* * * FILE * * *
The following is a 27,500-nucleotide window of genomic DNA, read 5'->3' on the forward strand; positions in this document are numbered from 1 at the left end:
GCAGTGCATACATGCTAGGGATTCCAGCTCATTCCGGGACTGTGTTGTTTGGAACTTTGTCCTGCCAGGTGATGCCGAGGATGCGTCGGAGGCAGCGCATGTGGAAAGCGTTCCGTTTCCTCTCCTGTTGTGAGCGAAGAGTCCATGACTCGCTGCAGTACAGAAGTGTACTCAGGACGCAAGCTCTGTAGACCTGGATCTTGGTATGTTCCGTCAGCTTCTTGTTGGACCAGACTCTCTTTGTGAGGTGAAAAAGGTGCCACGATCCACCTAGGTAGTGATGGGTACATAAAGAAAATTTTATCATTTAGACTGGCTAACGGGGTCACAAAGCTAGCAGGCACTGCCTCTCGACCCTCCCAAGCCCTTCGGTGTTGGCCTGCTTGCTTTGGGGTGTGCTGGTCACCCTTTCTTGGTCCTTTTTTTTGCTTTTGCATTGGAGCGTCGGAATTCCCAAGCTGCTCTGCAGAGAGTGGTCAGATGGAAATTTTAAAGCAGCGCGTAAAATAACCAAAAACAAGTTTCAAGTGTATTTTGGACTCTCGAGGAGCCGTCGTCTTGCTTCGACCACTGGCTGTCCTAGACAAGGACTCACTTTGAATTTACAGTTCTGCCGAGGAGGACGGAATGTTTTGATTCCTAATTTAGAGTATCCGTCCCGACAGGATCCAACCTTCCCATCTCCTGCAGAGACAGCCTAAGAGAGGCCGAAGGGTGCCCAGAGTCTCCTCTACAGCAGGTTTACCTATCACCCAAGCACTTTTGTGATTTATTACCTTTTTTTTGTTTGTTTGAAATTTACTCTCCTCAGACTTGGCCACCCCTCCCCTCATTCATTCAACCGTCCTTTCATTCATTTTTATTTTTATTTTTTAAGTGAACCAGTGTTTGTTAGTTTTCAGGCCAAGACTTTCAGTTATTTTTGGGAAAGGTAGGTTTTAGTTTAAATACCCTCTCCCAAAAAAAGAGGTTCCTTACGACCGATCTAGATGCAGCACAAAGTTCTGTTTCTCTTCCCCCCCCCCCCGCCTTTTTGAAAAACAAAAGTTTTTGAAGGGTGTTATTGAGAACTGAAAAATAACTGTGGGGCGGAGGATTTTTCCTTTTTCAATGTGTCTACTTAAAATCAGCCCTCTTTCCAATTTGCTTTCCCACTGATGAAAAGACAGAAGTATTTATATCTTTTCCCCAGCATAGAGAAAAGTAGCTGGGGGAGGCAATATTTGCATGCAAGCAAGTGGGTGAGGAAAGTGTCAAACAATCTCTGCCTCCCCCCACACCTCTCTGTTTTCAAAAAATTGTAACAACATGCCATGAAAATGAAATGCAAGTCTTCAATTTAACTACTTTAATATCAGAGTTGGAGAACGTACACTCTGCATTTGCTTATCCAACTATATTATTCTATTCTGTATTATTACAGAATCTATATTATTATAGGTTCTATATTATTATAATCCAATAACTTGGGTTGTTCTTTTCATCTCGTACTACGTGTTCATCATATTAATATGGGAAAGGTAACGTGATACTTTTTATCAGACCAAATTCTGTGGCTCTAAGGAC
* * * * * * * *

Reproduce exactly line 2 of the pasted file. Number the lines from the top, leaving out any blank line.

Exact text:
GCAGTGCATACATGCTAGGGATTCCAGCTCATTCCGGGACTGTGTTGTTTGGAACTTTGTCCTGCCAGGTGATGCCGAGGATGCGTCGGAGGCAGCGCATGTGGAAAGCGTTCCGTTTCCTCTCCTGTTGTGAGCGAAGAGTCCATGACTCGCTGCAGTACAGAAGTGTACTCAGGACGCAAGCTCTGTAGACCTGGATCTTGGTATGTTCCGTCAGCTTCTTGTTGGACCAGACTCTCTTTGTGAGGTGAAAAAGGTGCCACGATCCACCTAGGTAGTGATGGGTACATAAAGAAAATTTTATCATTTAGACTGGCTAACGGGGTCACAAAGCTAGCAGGCACTGCCTCTCGACCCTCCCAAGCCCTTCGGTGTTGGCCTGCTTGCTTTGGGGTGTGCTGGTCACCCTTTCTTGGTCCTTTTTTTTGCTTTTGCATTGGAGCGTCGGAATTCCCAAGCTGCTCTGCAGAGAGTGGTCAGATGGAAATTTTAAAGCAGCGCGTAAAATAACCAAAAACAAGTTTCAAGTGTATTTTGGACTCTCGAGGAGCCGTCGTCTTGCTTCGACCACTGGCTGTCCTAGACAAGGACTCACTTTGAATTTACAGTTCTGCCGAGGAGGACGGAATGTTTTGATTCCTAATTTAGAGTATCCGTCCCGACAGGATCCAACCTTCCCATCTCCTGCAGAGACAGCCTAAGAGAGGCCGAAGGGTGCCCAGAGTCTCCTCTACAGCAGGTTTACCTATCACCCAAGCACTTTTGTGATTTATTACCTTTTTTTTGTTTGTTTGAAATTTACTCTCCTCAGACTTGGCCACCCCTCCCCTCATTCATTCAACCGTCCTTTCATTCATTTTTATTTTTATTTTTTAAGTGAACCAGTGTTTGTTAGTTTTCAGGCCAAGACTTTCAGTTATTTTTGGGAAAGGTAGGTTTTAGTTTAAATACCCTCTCCCAAAAAAAGAGGTTCCTTACGACCGATCTAGATGCAGCACAAAGTTCTGTTTCTCTTCCCCCCCCCCCCGCCTTTTTGAAAAACAAAAGTTTTTGAAGGGTGTTATTGAGAACTGAAAAATAACTGTGGGGCGGAGGATTTTTCCTTTTTCAATGTGTCTACTTAAAATCAGCCCTCTTTCCAATTTGCTTTCCCACTGATGAAAAGACAGAAGTATTTATATCTTTTCCCCAGCATAGAGAAAAGTAGCTGGGGGAGGCAATATTTGCATGCAAGCAAGTGGGTGAGGAAAGTGTCAAACAATCTCTGCCTCCCCCCACACCTCTCTGTTTTCAAAAAATTGTAACAACATGCCATGAAAATGAAATGCAAGTCTTCAATTTAACTACTTTAATATCAGAGTTGGAGAACGTACACTCTGCATTTGCTTATCCAACTATATTATTCTATTCTGTATTATTACAGAATCTATATTATTATAGGTTCTATATTATTATAATCCAATAACTTGGGTTGTTCTTTTCATCTCGTACTACGTGTTCATCATATTAATATGGGAAAGGTAACGTGATACTTTTTATCAGACCAAATTCTGTGGCTCTAAGGAC